25981
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Big questions in wildlife conservation are: who should pay for habitat and how should wildlife money be spent? In the 1930s and 1950s legislation put most the financial burden on hunters and fishermen through taxes on gear and licenses. But now, the Council on Environmental Quality and the US Fish and Wildlife Service are studying a proposed tax on non-hunting and non-fishing users of public wildlife lands in order to protect both game and non-game species and lands.
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Friend O’ Wildlife (NoCar Oversize SK 431 F74x), Vol. 19 Issue 3, Summer 1975, p7
Record #:
25983
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North Carolina adopted some new legislation regarding hunting in 1975-76. Due to an increase in the deer population, NC hunters will not be able to shoot up to four in the eastern counties. The new regulations also updated the gun season for deer in certain counties between one and two weeks, while closing the season in other counties. Bow and arrow season for deer was shortened to three days. The regulations also tackled seasons for rabbit trapping, bobcats, and migratory birds.
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Friend O’ Wildlife (NoCar Oversize SK 431 F74x), Vol. 19 Issue 3, Summer 1975, p11
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Record #:
26396
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All North Carolina migratory game bird hunters are required to have a current Harvest Information Program (HIP) certification, in addition to a valid license while hunting during the 1997 season. The new program will help state wildlife agencies develop more reliable estimates of bird populations.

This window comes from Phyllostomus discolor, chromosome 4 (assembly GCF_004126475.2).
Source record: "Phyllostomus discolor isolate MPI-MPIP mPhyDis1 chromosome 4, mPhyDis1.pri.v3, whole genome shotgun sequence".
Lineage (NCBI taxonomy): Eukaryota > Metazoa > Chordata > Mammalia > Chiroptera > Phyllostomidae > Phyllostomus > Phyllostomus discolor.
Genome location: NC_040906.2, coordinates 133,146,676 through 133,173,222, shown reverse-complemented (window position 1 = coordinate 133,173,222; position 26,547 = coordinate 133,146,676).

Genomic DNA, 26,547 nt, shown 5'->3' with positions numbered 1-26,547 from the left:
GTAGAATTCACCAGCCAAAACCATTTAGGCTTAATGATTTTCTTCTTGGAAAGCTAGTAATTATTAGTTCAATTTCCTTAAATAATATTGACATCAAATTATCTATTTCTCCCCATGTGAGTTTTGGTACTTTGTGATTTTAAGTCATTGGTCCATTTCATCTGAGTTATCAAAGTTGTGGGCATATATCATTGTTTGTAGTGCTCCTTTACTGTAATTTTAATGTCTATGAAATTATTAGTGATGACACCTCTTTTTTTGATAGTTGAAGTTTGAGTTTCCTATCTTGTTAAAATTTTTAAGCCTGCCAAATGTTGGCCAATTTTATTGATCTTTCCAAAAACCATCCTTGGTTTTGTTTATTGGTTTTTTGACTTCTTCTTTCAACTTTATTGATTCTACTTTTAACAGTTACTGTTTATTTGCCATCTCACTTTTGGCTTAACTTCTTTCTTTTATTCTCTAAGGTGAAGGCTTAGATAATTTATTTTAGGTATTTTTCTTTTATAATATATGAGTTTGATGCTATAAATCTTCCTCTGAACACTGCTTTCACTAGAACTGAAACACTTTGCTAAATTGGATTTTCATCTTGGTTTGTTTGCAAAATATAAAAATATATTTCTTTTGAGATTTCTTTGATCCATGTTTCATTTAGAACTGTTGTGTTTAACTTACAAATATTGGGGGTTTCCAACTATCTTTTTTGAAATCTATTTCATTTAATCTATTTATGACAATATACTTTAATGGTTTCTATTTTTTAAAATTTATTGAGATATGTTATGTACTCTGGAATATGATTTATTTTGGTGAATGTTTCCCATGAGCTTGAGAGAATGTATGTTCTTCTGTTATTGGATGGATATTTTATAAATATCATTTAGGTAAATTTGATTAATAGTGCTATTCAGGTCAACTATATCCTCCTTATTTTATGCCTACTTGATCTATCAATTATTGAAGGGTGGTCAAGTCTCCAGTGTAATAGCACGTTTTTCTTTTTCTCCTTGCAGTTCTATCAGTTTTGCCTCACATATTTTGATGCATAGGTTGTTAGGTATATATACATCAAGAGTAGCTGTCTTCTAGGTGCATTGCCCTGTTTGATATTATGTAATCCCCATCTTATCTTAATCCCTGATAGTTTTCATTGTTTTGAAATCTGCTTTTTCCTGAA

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Friend of Wildlife (NoCar Oversize SK 431 F74x), Vol. 45 Issue (44)4, Fall 1997, p16
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Record #:
26427
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A recent study reveals some of the attitudes of US residents toward hunting and other activities. The public supports hunting if only for subsistence and management programs are supported even by anti-hunting groups.
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Friend O’ Wildlife (NoCar Oversize SK 431 F74x), Vol. 24 Issue (27) 2, Feb 1980, p2, 14
Record #:
26629
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The North Carolina Wildlife Resources Commission plans to ask the General Assembly to pass a bill that would increase the state’s hunting and fishing license fees. The fee increase is necessary to meet the increase in operation costs of the agency.
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Friend of Wildlife (NoCar Oversize SK 431 F74x), Vol. 34 Issue 1, Jan/Feb 1987, p6